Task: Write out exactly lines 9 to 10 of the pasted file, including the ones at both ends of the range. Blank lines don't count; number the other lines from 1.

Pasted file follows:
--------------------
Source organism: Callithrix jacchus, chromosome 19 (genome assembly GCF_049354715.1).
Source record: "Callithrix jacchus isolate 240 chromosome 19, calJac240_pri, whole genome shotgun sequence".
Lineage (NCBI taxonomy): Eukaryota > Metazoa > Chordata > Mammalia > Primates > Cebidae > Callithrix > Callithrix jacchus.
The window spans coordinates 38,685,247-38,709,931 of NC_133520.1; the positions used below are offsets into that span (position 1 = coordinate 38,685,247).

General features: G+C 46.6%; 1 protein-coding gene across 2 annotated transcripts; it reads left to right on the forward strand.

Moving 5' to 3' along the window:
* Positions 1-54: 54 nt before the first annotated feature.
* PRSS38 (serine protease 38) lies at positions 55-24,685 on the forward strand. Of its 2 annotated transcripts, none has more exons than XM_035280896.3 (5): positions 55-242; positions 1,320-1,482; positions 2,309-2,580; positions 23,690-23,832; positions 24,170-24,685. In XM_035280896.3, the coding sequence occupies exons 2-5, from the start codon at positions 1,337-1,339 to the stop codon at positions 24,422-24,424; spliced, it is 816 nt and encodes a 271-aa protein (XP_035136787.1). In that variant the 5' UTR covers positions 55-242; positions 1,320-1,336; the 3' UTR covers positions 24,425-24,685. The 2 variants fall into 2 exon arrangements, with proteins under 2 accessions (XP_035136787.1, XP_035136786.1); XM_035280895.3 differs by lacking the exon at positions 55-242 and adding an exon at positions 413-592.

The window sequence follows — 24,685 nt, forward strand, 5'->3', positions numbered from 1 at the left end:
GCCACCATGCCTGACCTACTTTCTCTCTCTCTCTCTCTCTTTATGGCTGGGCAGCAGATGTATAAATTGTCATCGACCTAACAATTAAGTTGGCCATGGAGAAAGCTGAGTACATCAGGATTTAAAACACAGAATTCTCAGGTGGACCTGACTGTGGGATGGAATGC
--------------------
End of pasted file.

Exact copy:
The window sequence follows — 24,685 nt, forward strand, 5'->3', positions numbered from 1 at the left end:
GCCACCATGCCTGACCTACTTTCTCTCTCTCTCTCTCTCTTTATGGCTGGGCAGCAGATGTATAAATTGTCATCGACCTAACAATTAAGTTGGCCATGGAGAAAGCTGAGTACATCAGGATTTAAAACACAGAATTCTCAGGTGGACCTGACTGTGGGATGGAATGC